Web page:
MAJOR CONCESSIONS in Welsh education policy were made this week as Labour agreed to share power with Plaid Cymru under a coalition government.
The historic pact was sealed in principle between the previous political enemies and paves the way for some of Plaid's manifesto pledges - including a pilot scheme giving free laptops to pupils - to go ahead.
Other joint educational aims outlined in the document One Wales, published on Wednesday as TES Cymru went to press, are:
* radical reductions in class sizes for three to seven-year-olds;
* a review of whether the free school meals indicator is the best way to measure attainment;
* an assessment of the impact of secondary school funding on developments in the 14-19 curriculum;
* the promise of more resources for physical education;
* the promise of funding for upgrading school buildings;
* pilot schemes for Saturday and summer schools in sport, music and the arts.
Reforming education funding in Wales was another key educational aim outlined in the document.
Labour managed to keep some of its other initiatives that have come under attack previously on the agenda, including the free breakfast scheme. But how popular the laptop initiative will be is in the balance after one of Wales's leading headteachers spoke out against it.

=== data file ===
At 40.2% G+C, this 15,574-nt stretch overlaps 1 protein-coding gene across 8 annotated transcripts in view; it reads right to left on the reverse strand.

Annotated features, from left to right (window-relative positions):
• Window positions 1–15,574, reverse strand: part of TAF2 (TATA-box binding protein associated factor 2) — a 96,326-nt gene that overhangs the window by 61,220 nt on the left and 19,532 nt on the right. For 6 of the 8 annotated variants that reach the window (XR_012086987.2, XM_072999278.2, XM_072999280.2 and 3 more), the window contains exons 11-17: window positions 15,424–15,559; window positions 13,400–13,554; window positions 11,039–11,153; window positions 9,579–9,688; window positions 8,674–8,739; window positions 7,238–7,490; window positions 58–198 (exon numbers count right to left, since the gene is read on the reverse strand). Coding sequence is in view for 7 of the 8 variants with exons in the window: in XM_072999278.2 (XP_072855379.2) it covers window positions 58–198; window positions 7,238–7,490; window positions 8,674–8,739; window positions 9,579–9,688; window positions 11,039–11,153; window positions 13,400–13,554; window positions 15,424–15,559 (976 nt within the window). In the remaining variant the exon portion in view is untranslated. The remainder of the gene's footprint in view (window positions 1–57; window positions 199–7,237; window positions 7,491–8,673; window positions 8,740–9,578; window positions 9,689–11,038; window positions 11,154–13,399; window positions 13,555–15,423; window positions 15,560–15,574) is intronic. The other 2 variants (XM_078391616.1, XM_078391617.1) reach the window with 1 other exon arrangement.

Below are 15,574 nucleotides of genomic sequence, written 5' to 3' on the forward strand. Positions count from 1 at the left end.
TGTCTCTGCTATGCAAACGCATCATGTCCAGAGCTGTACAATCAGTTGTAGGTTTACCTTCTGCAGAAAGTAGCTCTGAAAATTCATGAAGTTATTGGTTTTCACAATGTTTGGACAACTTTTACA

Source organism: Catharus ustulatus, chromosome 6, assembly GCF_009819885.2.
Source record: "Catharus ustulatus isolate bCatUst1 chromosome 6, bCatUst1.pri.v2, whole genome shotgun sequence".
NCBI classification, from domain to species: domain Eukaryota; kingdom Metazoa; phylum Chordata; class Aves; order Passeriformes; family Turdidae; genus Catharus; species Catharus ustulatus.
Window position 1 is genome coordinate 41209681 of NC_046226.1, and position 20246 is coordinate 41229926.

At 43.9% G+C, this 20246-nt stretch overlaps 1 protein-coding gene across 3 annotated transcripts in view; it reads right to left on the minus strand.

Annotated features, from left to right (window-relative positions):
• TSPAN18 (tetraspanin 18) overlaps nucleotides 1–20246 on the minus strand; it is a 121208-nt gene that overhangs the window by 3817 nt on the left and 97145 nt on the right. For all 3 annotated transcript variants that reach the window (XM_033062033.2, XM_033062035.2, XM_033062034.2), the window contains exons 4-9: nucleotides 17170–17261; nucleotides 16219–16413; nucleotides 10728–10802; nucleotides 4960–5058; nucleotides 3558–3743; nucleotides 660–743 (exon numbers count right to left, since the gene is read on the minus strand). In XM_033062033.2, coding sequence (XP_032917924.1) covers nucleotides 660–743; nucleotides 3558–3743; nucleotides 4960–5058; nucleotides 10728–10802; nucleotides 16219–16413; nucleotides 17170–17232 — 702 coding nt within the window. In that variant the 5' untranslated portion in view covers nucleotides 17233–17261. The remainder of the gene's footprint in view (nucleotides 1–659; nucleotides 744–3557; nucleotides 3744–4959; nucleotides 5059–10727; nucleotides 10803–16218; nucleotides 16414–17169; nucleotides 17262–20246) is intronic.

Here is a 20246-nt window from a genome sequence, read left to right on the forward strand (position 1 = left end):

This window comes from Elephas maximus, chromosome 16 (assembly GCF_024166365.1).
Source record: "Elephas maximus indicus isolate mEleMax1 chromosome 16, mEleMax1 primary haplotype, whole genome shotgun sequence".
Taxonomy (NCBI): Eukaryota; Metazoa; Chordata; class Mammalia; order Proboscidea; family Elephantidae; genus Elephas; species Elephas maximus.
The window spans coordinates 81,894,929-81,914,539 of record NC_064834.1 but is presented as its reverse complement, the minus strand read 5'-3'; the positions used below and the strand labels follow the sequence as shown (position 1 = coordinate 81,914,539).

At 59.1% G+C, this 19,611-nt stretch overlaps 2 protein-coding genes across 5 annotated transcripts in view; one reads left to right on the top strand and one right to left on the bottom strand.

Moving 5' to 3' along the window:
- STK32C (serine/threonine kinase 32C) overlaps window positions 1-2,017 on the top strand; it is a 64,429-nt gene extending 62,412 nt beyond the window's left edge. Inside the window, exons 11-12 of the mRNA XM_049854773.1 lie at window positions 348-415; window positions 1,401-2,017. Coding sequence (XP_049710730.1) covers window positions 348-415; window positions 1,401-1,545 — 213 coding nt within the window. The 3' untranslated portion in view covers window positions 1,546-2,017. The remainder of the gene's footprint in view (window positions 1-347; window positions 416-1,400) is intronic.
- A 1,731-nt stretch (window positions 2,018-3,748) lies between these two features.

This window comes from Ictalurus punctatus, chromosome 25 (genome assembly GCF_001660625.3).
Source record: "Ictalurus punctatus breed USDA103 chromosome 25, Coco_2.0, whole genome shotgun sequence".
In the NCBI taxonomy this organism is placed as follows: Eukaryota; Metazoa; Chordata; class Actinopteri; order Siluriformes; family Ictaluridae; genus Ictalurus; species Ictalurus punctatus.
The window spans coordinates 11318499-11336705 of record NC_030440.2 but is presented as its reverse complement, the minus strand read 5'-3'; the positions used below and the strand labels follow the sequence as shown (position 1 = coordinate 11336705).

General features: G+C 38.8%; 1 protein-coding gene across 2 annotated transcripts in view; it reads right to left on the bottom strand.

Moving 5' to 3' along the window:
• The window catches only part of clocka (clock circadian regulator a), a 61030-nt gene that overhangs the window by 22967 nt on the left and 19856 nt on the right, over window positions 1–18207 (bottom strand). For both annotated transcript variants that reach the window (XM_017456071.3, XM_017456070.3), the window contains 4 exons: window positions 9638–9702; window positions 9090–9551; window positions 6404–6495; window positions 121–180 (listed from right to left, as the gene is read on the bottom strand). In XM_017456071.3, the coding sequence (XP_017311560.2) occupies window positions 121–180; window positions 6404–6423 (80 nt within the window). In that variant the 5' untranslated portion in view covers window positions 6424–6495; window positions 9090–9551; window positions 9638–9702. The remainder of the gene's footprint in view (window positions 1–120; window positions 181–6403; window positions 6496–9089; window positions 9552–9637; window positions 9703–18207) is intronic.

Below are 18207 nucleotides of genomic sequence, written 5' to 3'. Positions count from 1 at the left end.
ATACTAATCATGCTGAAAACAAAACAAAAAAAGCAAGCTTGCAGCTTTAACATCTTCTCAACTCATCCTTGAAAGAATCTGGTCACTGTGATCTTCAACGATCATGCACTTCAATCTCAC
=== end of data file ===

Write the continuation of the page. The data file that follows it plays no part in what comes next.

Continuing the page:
Writing in TES Cymru earlier this month (June 15), Brian Lightman, head of St Cyres comprehensive in Vale of Glamorgan, claimed the scheme was nothing more than "headline grabbing".
Both parties will now put the new power-sharing agenda, including moves towards a full Welsh parliament and grants for first-time house buyers, before special conferences to be held next week.
Labour was left with 26 seats after the May 3 elections, five short of an absolute majority in the 60-member Assembly. Talks of a rainbow coalition between Plaid, the Lib Dems and the Tories have been on the cards since then.
Opposition leaders greeted the announcement with disappointment. The news means the Assembly government will have Plaid ministers for the first time .
Mr Rhodri Morgan, who will remain First Minister, said: "I am delighted that we can provide a stable and progressive government for the people of Wales."